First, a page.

A 3-yr field study quantified the compensatory ability of cotton (Gossypium hirsutum L.) to preflower fruit damage by Lygus hesperus Knight in the Texas High Plains under limited irrigation. Experiments were designed to achieve varying levels of preflower fruit loss by augmenting Lygus bug populations using nymphal bugs reared in a laboratory colony. Treatments included 1) three bugs per plant (3PP), 2) one bug per plant (1PP), 3) naturally occurring background bug density or untreated control (NC), and 4) 0 bugs achieved through insecticide spray applications (SC). Lygus release treatments (3PP and 1PP) were initiated at early fruiting (squaring) and repeated weekly for a total of three consecutive weeks. Two levels of Lygus bug infestations, one insect per plant (1PP) and three insects per plant (3PP), inflicted fruit loss percentages of 24–38 during the maximum fruit set period. Observations on the number of fruit lost at the crop preharvest stage indicate that plants receiving the 3PP and 1PP treatments exhibited higher ability to restrain physiological fruit loss when compared with the two control treatments (NC and SC). Cotton plants could not fully compensate the yield loss because of fruit damage caused by Lygus bugs at the observed level of damage. The total lint yields in the 1PP and 3PP treatments were 114 and 118 kg/ha lower, respectively, compared with that in treatment SC. The reduction in yield was primarily because of the loss of first fruiting position bolls. However, lint yields from bolls other than first position of the cotton plant were similar across treatments. Fiber quality data indicated an increase in fiber length from insect release treatment plants compared with the two control treatments.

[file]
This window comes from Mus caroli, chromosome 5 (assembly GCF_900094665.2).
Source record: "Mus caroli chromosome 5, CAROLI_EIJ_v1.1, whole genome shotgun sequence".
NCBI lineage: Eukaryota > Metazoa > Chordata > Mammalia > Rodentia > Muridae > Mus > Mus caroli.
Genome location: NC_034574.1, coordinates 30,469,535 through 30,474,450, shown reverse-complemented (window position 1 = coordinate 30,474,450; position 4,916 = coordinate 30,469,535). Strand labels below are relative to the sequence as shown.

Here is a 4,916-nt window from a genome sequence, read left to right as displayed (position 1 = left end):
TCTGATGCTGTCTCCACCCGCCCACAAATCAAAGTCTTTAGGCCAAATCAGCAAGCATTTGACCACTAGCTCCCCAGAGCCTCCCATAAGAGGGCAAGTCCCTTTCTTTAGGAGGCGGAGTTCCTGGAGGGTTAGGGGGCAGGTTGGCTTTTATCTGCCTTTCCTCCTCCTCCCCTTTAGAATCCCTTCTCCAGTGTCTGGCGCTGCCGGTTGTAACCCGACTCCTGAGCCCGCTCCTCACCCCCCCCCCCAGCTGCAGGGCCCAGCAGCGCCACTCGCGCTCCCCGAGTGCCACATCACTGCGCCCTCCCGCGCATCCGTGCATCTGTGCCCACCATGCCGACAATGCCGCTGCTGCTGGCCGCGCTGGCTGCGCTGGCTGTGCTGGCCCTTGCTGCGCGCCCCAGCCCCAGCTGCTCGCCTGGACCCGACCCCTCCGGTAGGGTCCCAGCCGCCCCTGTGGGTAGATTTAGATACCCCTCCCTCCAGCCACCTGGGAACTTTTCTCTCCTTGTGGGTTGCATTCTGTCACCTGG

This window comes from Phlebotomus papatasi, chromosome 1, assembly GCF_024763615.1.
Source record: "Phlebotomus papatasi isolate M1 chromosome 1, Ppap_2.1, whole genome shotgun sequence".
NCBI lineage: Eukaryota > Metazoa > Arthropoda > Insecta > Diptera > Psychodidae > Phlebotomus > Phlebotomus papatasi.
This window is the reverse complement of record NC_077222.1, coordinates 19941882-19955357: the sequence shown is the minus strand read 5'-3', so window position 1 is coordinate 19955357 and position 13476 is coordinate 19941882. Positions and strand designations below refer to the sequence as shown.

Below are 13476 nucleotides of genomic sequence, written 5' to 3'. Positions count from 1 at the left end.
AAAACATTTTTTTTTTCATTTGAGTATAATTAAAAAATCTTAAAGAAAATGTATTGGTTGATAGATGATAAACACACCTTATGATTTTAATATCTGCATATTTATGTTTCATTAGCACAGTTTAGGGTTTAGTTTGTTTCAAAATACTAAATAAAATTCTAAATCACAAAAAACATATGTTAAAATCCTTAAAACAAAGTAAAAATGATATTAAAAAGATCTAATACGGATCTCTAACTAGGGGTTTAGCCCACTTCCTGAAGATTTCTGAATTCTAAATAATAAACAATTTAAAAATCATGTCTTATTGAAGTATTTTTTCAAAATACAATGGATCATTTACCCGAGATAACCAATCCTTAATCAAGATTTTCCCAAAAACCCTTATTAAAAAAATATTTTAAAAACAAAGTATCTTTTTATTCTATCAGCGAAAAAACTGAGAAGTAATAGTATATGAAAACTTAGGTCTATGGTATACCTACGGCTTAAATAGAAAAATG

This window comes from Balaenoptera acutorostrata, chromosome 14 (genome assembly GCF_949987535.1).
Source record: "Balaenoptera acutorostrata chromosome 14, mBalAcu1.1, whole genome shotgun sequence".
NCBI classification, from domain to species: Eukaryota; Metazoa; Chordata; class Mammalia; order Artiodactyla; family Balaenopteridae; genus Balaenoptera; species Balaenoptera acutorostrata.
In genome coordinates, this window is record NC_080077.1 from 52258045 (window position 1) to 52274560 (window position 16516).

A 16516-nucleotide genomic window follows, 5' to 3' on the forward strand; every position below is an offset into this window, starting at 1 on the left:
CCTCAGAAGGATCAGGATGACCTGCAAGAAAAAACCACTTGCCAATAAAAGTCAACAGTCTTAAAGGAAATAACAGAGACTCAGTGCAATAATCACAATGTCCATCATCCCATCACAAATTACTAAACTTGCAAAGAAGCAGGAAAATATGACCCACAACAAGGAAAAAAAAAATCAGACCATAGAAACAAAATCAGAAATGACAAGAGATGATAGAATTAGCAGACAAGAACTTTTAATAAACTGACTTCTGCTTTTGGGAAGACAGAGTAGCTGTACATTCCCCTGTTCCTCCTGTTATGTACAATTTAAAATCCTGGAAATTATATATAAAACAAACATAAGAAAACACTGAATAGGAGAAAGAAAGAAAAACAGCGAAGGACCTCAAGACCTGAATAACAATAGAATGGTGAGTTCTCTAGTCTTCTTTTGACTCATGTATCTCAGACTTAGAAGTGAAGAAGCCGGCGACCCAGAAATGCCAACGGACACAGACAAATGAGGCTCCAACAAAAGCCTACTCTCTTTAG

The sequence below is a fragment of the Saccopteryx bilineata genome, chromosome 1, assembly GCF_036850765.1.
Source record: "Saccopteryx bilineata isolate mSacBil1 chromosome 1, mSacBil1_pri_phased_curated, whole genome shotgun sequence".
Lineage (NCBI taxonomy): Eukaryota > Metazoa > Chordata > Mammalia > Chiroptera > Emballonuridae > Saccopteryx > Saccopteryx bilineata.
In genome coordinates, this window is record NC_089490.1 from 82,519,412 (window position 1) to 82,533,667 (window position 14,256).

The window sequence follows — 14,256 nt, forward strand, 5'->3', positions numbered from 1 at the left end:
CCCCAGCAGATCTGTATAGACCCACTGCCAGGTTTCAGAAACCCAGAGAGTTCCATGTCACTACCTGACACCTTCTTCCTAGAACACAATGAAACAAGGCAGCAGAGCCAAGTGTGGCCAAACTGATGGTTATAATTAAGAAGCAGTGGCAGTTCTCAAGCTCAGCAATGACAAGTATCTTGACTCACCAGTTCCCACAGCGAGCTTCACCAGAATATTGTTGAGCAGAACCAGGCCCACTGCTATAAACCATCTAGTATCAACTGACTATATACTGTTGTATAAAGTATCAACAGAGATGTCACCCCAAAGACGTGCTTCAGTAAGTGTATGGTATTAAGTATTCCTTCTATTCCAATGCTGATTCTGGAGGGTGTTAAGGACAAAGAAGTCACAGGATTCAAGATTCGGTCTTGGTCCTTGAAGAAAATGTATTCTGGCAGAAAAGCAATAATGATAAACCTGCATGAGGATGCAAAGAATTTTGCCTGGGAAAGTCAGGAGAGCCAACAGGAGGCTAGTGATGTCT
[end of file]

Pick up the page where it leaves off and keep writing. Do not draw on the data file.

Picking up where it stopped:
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Vol. 106 • No. 3